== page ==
Pirates of the Caribbean: At World's End
I don't know what I should have been expecting from the third Pirates of the Caribbean film, but after the dismal film that was the first sequel, Dead Man's Chest, I feel like this third edition managed to give me exactly what was promised, which is till, somehow, a disappointment. Dead Man's Chest sucked while this film manages to suck in the same, and different, ways which I guess could be rated as some kind of a feat.
I doubt Disney listed to many of the complaints from critics when it came time to do post-production of Pirates III. Remember, the second film was a massive success, a Billion Dollar film that (as I feel like I need to mention once again) was based on a theme park ride. Whatever the critics thought really didn't matter as Disney was laughing themselves all the way to their (gold-plated, mouse-themed) bank (built in sunny Orlando Florida). If the second film doubled-down on everything that made the first movie, The Curse of the Black Pearl, a success, this film takes it to the logical conclusion, full of bombast and special effects, along with a lot of drunk Captain Jack, and not much else.
When last we saw our heroes, Jack (Johnny Depp) had been eaten by the Kraken and, apparently, sent to the afterlife reserved for all dead sailors: Davy Jones's Locker. The rest of the crew, including Will Turner (Orlando Bloom) and Elizabeth Swan (Kiera Knightley), have to band together to find a way to bring him back, which means invading the base of Singaporean pirate captain Sao Feng (Chow Yun-Fat) to steal his map to the underworld. This leads to much fuss, especially when the British navy (under the command of Tom Hollander's Cutler Beckett) arrive and start shooting at everyone (under the guise of trying to eliminate piracy).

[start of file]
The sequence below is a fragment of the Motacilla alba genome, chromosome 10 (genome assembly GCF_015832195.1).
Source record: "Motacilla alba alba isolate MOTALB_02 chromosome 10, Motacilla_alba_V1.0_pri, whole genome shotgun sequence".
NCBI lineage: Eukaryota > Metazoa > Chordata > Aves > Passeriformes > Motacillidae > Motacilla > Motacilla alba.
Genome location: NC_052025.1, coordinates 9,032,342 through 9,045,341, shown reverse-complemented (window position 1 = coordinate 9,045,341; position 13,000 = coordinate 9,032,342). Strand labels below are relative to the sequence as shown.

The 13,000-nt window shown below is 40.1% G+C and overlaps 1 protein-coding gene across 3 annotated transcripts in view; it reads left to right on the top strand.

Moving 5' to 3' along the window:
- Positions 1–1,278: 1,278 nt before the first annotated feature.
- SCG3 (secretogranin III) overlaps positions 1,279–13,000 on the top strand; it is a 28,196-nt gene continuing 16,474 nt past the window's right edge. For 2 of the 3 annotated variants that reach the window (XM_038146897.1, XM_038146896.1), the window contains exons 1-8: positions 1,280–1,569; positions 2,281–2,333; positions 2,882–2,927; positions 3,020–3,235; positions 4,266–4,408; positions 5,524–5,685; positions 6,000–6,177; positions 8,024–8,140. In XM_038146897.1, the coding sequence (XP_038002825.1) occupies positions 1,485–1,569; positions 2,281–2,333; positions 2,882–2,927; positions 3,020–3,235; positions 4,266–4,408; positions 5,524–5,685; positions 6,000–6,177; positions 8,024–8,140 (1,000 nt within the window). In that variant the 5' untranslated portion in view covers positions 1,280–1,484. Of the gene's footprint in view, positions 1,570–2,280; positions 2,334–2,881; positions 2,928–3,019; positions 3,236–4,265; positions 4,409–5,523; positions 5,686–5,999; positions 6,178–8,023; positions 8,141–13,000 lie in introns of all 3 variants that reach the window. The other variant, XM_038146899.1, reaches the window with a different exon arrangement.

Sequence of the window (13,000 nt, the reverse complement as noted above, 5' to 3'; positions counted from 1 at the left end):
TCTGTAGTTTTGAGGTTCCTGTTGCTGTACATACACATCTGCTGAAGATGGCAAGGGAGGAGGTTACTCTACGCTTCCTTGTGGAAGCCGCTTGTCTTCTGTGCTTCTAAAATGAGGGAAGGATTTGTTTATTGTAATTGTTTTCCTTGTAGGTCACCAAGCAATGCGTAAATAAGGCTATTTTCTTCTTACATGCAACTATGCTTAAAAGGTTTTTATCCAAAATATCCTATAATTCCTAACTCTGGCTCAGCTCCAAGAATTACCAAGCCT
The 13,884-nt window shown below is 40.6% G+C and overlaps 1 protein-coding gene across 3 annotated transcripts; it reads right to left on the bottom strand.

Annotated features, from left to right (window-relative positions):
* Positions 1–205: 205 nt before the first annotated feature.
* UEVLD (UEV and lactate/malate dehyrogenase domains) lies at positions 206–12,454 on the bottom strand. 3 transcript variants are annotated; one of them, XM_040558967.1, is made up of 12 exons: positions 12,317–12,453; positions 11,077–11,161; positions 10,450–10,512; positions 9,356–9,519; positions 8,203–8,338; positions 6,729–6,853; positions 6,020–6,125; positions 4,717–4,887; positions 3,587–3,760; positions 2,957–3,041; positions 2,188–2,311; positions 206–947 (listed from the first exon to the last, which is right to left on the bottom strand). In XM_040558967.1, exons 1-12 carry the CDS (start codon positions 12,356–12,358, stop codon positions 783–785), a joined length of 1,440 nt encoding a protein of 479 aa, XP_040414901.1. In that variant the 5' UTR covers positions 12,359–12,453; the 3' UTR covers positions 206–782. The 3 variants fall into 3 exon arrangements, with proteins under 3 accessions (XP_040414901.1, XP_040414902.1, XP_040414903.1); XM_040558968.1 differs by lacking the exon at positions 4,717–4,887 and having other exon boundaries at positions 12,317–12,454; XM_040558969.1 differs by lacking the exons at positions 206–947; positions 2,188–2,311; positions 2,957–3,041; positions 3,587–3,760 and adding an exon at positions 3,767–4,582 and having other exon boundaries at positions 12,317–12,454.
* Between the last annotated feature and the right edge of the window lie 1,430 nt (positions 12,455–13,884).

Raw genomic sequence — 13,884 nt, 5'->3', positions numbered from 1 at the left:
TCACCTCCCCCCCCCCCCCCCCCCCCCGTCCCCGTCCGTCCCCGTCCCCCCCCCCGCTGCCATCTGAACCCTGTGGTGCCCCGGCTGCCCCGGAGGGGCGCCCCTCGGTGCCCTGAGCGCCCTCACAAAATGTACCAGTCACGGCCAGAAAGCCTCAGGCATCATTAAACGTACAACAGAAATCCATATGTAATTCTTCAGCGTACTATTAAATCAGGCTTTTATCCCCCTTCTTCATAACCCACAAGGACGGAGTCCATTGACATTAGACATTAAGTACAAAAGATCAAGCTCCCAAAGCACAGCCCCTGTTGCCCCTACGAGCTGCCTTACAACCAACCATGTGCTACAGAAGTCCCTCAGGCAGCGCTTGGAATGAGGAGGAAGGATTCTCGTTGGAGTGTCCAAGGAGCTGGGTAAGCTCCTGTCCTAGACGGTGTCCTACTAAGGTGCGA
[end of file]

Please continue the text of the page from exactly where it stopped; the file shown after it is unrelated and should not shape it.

Map in hand the band travel to the underworld to rescue Jack, a fact that in the second film didn't really make sense (as no one really liked Jack) but here is retconned that they need a magical totem he, as a Pirate Lord, carries on him: a piece of eight (of which there are nine of them for... reasons). If the crew can get all the pirate lords together, they can use their nine pieces of eight to summon Calypso, goddess of the sea, so she can have her revenge on Davy Jones, and they they can defeat Davy Jones, cutting the legs out from under Brittan's East India Trading Company and save the day for pirates of all shapes and sizes. Wait... did the film just get us to root for the bad guys? Really?!